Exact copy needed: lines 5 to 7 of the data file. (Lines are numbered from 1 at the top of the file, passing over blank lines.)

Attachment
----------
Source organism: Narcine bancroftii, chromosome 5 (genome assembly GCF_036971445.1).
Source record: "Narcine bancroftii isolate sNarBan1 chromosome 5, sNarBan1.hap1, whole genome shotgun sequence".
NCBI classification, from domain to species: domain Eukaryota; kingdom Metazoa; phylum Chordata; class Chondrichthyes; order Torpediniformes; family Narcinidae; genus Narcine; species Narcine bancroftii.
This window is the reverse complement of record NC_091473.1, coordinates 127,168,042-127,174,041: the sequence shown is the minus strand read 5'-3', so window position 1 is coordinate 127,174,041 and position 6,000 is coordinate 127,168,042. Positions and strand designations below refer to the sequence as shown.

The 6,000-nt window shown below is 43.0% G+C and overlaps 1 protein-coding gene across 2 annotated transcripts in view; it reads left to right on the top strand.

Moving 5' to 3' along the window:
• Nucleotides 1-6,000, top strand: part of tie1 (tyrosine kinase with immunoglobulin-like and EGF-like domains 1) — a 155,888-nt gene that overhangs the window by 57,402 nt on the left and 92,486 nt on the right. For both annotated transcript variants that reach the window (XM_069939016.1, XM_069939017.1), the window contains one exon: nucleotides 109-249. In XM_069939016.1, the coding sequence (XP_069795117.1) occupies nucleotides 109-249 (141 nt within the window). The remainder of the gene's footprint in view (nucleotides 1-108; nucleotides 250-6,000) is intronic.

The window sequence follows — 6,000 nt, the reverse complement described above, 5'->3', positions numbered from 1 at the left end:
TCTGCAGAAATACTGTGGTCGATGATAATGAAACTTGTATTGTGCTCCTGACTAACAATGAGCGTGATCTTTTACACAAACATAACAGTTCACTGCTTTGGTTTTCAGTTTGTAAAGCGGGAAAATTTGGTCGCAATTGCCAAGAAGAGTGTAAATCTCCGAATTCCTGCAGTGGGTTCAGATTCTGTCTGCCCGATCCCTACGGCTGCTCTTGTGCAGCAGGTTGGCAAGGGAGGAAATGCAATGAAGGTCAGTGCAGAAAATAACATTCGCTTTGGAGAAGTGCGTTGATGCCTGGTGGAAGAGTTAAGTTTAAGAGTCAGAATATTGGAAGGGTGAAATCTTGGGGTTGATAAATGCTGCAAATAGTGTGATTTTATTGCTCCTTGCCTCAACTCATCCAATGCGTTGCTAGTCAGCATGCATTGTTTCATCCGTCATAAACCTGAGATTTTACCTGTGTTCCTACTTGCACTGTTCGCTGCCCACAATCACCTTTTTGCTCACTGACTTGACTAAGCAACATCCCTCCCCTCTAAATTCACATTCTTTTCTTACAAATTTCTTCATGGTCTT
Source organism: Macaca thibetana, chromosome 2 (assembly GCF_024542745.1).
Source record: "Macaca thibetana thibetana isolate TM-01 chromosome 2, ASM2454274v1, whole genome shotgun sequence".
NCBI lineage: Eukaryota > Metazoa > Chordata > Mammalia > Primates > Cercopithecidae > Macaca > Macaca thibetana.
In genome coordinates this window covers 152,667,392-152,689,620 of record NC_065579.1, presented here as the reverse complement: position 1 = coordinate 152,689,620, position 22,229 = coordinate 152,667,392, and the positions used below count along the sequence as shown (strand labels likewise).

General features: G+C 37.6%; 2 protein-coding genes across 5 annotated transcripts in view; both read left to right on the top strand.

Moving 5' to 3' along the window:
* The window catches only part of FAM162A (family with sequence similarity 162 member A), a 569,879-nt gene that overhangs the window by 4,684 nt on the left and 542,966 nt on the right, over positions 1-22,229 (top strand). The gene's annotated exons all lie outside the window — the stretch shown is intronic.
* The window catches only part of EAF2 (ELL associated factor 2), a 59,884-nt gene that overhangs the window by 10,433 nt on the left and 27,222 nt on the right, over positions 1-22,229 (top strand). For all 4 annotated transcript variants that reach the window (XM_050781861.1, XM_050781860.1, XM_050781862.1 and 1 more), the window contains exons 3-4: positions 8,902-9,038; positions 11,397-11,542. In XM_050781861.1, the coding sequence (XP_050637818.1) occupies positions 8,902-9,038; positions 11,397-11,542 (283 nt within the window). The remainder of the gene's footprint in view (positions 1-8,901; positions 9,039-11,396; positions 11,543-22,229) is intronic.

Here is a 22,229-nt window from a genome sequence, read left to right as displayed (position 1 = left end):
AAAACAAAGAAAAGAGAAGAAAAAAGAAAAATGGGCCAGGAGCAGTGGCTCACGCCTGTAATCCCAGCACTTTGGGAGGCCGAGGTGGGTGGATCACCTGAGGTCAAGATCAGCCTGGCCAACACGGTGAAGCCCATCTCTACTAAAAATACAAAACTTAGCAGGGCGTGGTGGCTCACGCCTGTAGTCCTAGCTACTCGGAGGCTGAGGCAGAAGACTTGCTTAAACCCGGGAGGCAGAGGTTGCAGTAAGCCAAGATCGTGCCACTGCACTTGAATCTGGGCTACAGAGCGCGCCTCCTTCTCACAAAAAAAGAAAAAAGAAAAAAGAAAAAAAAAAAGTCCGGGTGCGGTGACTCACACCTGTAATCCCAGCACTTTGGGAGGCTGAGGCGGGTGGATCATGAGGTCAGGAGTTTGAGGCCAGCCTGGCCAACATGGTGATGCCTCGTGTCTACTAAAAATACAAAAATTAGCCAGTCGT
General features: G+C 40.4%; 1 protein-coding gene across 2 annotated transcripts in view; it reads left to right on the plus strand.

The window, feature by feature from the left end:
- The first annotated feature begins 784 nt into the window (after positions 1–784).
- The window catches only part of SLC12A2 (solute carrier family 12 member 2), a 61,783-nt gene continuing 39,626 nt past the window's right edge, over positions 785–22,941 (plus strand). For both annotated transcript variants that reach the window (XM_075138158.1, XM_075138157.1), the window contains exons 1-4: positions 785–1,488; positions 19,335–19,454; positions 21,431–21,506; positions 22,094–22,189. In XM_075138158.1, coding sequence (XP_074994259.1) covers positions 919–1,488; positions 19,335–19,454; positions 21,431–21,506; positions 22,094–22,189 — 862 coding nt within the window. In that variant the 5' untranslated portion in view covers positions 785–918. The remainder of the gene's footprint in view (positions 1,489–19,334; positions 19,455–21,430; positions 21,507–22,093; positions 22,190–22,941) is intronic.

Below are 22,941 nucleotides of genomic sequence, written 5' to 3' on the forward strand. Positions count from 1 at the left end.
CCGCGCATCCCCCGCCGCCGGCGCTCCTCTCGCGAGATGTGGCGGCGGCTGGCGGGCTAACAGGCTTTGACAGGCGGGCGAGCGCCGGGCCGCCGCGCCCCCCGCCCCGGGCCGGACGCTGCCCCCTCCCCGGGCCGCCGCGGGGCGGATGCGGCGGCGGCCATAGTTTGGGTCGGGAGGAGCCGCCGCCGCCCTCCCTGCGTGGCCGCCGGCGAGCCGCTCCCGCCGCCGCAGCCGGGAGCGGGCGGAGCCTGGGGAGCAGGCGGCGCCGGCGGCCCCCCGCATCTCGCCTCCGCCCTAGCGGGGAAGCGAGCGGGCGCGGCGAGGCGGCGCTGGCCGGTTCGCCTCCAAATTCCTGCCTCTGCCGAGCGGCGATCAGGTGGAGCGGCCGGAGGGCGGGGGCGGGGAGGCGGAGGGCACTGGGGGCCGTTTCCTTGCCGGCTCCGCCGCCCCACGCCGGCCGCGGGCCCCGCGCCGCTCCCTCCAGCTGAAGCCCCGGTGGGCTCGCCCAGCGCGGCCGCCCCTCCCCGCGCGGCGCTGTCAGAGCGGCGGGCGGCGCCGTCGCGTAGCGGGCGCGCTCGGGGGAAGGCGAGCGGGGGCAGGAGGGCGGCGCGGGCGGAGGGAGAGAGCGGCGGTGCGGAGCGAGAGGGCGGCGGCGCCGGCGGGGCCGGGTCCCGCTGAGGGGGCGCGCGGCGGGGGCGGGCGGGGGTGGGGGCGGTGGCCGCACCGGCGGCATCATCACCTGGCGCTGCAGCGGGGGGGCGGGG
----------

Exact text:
The 6,000-nt window shown below is 43.0% G+C and overlaps 1 protein-coding gene across 2 annotated transcripts in view; it reads left to right on the top strand.

Moving 5' to 3' along the window:
• Nucleotides 1-6,000, top strand: part of tie1 (tyrosine kinase with immunoglobulin-like and EGF-like domains 1) — a 155,888-nt gene that overhangs the window by 57,402 nt on the left and 92,486 nt on the right. For both annotated transcript variants that reach the window (XM_069939016.1, XM_069939017.1), the window contains one exon: nucleotides 109-249. In XM_069939016.1, the coding sequence (XP_069795117.1) occupies nucleotides 109-249 (141 nt within the window). The remainder of the gene's footprint in view (nucleotides 1-108; nucleotides 250-6,000) is intronic.